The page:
45. Ada,

    But isn’t Fancy Hospital buying up all the specialty practices and all the providers are going on salary?

  46. That’s informative, Ada. Thank you. So how does fancy doctor or any doctor limit the percentage of Medicaid patients he sees? Can he arbitrarily limit the percentage and then when he reaches that limit he simply refuses any more Medicaid patients? But still take new patients who have insurance?

  47. Rhett – yes. Partly because they need the call coverage, and partly because they want a slice of those lucrative ankle surgeries. But in many community hospitals, you will find that they do not have many specialties on staff – which is bad for the community and bad for admitted patients.

    COC – method of payment is not a protected class. So, for non emergency care you are able to discriminate based on that. “Oh, we’re not taking any more Medicaid patients. Try somewhere else.”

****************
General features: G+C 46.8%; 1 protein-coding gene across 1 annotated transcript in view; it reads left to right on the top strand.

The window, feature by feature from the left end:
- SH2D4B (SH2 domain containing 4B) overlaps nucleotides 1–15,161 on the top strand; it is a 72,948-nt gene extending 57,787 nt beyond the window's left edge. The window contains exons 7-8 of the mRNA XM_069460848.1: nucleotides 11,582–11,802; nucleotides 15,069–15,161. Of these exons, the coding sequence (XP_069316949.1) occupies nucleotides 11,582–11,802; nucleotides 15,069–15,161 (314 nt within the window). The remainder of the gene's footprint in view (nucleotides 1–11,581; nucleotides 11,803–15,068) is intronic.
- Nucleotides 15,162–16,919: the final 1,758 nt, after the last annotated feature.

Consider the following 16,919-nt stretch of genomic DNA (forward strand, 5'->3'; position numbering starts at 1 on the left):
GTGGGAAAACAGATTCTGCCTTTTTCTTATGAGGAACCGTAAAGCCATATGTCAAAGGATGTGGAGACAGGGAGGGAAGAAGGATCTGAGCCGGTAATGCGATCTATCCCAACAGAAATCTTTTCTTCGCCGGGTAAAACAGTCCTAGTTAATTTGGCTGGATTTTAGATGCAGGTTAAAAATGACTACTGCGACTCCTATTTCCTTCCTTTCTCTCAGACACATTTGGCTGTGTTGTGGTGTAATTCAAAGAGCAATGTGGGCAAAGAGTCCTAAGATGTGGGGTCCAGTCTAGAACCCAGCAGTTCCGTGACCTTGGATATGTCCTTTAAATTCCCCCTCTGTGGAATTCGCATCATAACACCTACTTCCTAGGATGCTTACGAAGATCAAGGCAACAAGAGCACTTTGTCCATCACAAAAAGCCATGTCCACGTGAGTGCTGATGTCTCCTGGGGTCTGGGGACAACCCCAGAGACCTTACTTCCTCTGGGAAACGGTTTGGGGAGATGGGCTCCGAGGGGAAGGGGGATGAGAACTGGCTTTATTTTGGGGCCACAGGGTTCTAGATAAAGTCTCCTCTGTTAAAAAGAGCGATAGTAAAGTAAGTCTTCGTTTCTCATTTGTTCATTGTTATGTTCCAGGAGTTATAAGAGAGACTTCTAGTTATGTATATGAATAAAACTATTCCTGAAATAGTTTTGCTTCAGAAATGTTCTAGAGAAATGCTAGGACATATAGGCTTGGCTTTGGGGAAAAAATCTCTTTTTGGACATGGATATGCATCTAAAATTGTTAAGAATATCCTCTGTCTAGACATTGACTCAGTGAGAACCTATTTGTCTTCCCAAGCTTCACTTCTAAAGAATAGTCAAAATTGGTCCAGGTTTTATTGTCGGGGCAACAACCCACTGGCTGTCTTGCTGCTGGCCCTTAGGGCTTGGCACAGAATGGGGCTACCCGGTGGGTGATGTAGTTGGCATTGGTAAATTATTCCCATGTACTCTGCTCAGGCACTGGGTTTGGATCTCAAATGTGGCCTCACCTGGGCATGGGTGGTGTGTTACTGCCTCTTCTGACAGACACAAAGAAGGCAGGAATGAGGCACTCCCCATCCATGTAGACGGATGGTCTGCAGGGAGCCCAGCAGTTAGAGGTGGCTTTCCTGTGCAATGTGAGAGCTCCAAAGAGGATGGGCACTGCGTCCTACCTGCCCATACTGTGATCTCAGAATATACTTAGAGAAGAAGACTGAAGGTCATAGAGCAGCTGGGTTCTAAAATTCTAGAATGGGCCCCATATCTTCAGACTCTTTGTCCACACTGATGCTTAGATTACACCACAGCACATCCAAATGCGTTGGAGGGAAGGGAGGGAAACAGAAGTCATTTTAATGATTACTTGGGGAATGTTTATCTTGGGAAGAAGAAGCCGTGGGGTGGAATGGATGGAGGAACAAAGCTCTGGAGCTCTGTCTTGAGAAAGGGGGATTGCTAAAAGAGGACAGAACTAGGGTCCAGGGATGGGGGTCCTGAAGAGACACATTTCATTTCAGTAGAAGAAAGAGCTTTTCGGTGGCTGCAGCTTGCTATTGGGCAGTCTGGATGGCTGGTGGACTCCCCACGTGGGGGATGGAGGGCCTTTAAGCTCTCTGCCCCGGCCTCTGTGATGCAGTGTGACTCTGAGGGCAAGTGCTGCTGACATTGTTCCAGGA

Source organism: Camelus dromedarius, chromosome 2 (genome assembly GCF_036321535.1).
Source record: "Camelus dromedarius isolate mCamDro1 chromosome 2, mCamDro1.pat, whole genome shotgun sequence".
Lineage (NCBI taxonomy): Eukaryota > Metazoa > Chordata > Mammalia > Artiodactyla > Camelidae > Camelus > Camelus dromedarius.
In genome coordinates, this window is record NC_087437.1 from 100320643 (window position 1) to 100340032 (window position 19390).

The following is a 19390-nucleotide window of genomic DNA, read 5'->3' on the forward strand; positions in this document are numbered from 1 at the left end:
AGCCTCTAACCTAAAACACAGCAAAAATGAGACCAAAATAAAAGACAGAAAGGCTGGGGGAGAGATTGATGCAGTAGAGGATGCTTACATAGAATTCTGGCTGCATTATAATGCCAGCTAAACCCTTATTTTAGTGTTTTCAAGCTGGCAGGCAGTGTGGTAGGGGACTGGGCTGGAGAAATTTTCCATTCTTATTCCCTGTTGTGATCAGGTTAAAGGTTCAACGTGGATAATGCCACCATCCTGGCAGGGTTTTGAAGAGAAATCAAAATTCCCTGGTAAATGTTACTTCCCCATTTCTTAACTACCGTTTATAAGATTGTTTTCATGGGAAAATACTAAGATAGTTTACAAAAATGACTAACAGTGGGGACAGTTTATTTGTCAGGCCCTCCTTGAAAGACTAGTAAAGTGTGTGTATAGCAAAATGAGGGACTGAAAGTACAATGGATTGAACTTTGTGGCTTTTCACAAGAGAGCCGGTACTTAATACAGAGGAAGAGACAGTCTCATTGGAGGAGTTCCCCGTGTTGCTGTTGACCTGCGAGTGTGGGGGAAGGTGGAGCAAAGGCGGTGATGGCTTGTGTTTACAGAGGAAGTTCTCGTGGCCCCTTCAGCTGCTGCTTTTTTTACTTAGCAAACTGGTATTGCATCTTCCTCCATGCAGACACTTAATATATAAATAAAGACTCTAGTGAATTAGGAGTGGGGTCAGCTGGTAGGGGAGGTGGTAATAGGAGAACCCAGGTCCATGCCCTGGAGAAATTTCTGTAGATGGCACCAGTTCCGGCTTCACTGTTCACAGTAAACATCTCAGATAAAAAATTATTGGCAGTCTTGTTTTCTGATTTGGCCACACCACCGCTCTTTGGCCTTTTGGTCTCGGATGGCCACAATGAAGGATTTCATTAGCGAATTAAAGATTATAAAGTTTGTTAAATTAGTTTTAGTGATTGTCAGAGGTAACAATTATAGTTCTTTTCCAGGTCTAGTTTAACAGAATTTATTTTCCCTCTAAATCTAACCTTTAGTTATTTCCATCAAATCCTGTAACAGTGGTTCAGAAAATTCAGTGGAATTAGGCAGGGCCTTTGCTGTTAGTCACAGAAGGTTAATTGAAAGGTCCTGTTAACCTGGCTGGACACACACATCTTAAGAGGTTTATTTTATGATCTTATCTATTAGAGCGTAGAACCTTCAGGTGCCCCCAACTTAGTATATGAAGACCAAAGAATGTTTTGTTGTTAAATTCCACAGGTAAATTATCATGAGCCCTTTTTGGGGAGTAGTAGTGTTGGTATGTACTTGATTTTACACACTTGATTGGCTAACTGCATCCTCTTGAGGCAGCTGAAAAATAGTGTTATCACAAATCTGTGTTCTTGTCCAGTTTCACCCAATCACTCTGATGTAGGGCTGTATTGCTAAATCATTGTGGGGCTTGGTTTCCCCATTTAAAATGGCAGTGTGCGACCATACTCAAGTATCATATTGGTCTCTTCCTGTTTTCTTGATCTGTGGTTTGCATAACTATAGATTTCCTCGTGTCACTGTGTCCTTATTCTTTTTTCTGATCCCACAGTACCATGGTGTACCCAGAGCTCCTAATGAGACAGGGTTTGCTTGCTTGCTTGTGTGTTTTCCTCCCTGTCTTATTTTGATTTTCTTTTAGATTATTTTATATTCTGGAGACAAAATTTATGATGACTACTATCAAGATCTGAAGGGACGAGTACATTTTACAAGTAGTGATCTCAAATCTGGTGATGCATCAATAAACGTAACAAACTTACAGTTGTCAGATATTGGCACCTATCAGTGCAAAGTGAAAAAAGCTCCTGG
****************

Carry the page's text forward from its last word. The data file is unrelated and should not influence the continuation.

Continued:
48. I agree with Rhett that moving to a new country or even geographic area for better opportunities may be a marker for the same genetic and behavioral assets that contribute to longer lifespans. Correlation not causation.

  49. Wyoming has 27k people on Medicaid (not counting children, because those are reimbursed a bit differently). That works out to 5% of the population. The US has almost 30M (non-children) on Medicaid, about 10%. That may be why doctors in Wyoming are more willing to accept Medicaid patients – everyone does it, there aren’t that many – your practice is unlikely to get overwhelmed.